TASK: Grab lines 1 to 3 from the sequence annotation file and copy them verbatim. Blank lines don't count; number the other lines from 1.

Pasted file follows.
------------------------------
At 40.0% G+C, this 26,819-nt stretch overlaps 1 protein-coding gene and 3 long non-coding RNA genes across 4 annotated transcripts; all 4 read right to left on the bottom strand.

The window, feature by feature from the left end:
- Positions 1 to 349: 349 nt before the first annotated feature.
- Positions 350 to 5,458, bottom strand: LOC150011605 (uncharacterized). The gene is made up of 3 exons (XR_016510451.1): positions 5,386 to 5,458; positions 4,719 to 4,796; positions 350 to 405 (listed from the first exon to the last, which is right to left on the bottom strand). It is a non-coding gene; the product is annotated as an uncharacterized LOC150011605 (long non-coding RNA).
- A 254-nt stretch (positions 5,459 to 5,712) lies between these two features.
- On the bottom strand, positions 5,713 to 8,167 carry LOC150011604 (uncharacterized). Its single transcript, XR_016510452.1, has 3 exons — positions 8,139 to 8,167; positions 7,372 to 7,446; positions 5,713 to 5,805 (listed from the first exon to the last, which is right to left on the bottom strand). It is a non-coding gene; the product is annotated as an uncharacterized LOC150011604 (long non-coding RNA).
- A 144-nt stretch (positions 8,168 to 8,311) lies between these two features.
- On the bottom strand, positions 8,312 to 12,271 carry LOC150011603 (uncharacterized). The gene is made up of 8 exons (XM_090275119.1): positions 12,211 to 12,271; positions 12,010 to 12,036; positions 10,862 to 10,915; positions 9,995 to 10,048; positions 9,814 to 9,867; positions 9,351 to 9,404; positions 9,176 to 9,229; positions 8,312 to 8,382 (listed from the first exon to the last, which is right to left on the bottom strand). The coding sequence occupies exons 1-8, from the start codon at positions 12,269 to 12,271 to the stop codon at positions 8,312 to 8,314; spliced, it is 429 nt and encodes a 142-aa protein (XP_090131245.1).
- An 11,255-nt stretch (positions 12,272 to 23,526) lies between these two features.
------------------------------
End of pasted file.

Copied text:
At 40.0% G+C, this 26,819-nt stretch overlaps 1 protein-coding gene and 3 long non-coding RNA genes across 4 annotated transcripts; all 4 read right to left on the bottom strand.

The window, feature by feature from the left end:
- Positions 1 to 349: 349 nt before the first annotated feature.